Objective Protein kinase C (PKC) δ functions as a signal transducer mediating several essential functions of cell proliferation and apoptosis. However, the effect of PKCδ on neointimal formation is currently unknown. In this study, we used a vascular injury model in PKCδ knockout mice to investigate the role of PKCδ in the lesion development and underlying mechanism.
Methods and results 3 weeks after wire injury of femoral arteries, neointimal lesions were significantly increased in PKCδ−/− mice compared with wild-type animals. Immunohistochemical staining revealed that total numbers of smooth muscle cells and macrophages in the lesions were markedly elevated without the alterations of the ratio between these two types of cells. To further study the mechanisms of PKCδ-mediated increase in the lesion, an in vivo endothelial migration model was established to evaluate endothelial wound healing after wire injury. Data indicate that re-endothelialisation of the injured vessel was markedly delayed in PKCδ−/− mice that coincided with more severe intimal hyperplasia. When endothelial cells were cultivated from cardiac tissues of PKCδ−/− and PKCδ+/+ mice, the ability of cell migration was significantly reduced in PKCδ−/− mice, but no difference in proliferation and apoptosis was found. This altered endothelial migration was also verified by PKCδ inhibitor and siRNA techniques in wild-type cells. Interestingly, vasohibin-1, an anti-migration protein, was elevated in endothelial cells derived from PKCδ-deficient mice, which was identified largely owing to delayed protein degradation mediated by PKCδ. Downregulation of vasohibin-1 restored the migration rate of PKCδ−/− endothelial cells to a level similar to that in wild-type cells.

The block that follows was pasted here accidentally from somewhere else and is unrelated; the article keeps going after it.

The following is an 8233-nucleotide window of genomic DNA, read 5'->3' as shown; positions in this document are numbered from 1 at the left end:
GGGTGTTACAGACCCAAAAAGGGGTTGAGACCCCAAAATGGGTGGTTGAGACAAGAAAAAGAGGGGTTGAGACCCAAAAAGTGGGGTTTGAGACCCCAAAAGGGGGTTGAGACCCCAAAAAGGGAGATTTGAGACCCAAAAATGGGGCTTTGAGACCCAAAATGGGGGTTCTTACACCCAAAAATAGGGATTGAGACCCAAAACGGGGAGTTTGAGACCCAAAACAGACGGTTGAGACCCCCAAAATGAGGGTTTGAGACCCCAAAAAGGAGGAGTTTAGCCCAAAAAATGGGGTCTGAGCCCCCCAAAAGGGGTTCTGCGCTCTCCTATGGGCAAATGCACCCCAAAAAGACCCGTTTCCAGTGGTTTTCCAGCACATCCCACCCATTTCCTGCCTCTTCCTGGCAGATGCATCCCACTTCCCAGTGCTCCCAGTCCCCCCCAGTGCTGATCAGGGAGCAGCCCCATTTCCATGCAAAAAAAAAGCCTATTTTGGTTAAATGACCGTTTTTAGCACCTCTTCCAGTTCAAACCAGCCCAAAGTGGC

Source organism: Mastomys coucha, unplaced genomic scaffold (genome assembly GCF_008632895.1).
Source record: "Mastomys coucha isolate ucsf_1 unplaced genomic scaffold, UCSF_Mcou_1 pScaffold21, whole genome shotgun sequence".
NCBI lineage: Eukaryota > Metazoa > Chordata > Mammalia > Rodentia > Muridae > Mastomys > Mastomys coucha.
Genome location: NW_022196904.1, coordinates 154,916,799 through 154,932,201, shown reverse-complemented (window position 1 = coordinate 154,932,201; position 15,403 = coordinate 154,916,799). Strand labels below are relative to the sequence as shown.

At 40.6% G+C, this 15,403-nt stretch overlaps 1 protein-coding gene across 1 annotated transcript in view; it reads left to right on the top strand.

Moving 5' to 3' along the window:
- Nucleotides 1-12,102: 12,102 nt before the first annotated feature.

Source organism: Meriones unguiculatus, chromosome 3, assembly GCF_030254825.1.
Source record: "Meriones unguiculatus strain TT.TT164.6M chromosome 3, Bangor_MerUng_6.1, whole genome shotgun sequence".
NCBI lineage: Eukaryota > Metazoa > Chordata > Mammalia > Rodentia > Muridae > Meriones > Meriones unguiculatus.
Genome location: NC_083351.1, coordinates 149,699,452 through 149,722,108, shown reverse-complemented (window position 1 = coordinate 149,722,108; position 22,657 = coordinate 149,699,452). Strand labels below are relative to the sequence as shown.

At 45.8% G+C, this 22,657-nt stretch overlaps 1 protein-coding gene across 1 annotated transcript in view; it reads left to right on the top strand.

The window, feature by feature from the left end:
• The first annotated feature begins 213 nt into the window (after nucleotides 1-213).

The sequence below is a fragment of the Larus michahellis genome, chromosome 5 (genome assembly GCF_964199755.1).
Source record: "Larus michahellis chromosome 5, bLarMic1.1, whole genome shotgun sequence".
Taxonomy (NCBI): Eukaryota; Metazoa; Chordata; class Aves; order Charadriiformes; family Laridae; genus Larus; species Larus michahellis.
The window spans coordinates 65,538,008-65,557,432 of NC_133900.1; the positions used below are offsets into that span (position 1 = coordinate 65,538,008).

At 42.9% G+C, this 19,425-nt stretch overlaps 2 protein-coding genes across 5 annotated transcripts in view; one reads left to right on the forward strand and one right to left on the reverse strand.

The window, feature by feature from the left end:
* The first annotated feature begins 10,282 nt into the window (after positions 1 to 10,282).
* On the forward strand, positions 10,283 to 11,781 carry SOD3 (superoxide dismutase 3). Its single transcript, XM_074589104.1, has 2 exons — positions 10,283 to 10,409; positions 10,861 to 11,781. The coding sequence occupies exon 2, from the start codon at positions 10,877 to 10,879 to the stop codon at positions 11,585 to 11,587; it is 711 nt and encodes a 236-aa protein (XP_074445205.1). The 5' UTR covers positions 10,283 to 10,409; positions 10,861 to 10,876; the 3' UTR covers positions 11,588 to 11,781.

Conclusion Our data provide the first evidence that PKCδ-enhanced neointima formation occurs mainly due to delayed re-endothelialisation, which is mediated by increased cellular vasohibin-1 that is regulated by PKCδ.